going down by 242 runs after England had posted a record 481/6 at Trent Bridge.

Cricket

It is perhaps the biggest cricket crisis Australia has ever faced. With memories of the ball-tampering incident still fresh, the national team on Tuesday collapsed to the biggest-ever defeat in ODI cricket – going down by 242 runs after England had posted a record 481/6 at Trent Bridge.
Australian cricket fans perhaps can’t be blamed for finding it extremely tough to support a side that is repeatedly making headlines for all the wrong reasons. As if the ball-tampering incident, which saw skipper Steve Smith, opener David Warner and young Peter Bancroft being banned for varying periods, was not bad enough, the team recently crashed to its worst ODI ranking – sixth – in 34 years. And it is highly unlikely that the five-time World Champions would recover anytime soon.

England absolutely decimated Australia at Trent Bridge after being asked to bat by Tim Paine. Paine would later term the day as ‘my hardest day’s cricket ever.’ It was an emotion perhaps shared by every single supporter of the national cricket team back home. “Bad and sad times for Australian cricket. The fall out from the ball tampering fiasco will reverberate through Australian cricket for years to come,” wrote one netizen under a match report published by Sydney Morning Herald. “I sympathise with Justin Langer and Tim Paine it’s going to be tough to teach the team to win again.”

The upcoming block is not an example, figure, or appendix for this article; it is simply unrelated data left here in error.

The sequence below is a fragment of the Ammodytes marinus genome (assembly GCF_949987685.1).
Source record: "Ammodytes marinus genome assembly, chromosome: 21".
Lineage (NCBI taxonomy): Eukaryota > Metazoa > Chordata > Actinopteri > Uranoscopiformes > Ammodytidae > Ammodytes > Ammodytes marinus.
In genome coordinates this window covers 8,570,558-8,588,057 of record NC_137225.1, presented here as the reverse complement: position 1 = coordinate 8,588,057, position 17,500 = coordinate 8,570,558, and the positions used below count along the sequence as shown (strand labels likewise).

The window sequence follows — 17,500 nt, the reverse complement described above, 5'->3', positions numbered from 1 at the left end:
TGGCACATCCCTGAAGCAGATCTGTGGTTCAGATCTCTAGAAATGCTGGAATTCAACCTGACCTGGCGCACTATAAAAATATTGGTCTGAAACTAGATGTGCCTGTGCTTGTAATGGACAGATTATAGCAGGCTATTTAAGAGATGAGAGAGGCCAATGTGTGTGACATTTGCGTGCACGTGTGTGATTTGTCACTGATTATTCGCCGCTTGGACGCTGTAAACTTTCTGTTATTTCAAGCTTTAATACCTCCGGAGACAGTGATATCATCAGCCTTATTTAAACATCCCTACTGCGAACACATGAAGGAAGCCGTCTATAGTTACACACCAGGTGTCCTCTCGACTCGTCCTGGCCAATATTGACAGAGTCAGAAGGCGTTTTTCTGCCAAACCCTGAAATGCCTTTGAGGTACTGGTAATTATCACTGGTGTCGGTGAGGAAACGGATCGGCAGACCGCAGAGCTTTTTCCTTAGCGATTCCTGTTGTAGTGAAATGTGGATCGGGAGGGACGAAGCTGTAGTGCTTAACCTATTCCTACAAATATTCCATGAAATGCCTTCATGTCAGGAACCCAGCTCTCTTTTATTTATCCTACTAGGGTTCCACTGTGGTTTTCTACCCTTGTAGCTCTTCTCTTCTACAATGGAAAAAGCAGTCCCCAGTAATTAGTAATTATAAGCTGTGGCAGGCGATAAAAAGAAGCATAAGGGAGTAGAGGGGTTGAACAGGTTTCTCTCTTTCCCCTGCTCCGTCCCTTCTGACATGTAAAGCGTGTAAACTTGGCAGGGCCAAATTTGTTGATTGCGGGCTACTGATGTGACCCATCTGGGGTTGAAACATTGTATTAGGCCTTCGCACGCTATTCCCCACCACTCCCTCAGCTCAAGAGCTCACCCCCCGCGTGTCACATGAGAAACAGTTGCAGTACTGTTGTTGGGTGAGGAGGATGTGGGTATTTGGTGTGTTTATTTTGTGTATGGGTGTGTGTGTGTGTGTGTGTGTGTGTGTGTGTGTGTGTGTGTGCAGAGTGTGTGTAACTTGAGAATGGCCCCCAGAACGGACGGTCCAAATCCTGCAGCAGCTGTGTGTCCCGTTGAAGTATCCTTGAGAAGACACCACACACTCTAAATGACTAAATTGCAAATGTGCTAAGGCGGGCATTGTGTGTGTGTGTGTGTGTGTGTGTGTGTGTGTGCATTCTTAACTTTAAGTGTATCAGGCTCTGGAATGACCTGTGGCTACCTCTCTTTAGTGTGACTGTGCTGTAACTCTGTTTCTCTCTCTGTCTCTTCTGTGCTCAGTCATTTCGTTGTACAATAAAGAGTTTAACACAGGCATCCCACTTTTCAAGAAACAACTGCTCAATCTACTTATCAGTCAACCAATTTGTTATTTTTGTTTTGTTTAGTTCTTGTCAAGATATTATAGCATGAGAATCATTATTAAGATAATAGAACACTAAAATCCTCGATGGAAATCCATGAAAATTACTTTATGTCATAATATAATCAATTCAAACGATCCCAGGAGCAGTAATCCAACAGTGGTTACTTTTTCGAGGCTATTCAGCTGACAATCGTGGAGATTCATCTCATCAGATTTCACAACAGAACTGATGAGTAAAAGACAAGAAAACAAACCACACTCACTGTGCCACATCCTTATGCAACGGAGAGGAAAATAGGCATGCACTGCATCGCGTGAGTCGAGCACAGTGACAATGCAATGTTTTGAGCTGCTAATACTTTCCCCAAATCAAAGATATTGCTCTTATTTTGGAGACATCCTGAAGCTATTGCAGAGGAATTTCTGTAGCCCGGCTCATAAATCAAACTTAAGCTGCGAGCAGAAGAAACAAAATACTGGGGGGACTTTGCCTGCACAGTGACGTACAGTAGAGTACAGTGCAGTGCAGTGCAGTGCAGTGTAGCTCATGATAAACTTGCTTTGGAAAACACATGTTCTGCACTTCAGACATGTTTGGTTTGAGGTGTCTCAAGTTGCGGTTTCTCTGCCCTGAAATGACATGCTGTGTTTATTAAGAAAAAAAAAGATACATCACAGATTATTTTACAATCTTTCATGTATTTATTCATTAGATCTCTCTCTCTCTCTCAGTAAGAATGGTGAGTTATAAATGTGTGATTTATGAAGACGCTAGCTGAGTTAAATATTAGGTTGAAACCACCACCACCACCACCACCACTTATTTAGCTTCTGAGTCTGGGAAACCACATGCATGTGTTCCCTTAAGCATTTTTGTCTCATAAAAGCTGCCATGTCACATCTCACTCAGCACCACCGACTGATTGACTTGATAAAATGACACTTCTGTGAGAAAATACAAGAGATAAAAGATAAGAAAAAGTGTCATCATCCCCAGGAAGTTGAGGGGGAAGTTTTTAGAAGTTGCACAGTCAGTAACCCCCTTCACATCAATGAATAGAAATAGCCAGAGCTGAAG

For a side that had mauled England in the last edition of Ashes, Tuesday was a grim reminder of just how heroes have fallen from grace. The fact that the same English side went down to Scotland just ten days back made many question how the current crop of Aussie cricketers would fare against the minnows.

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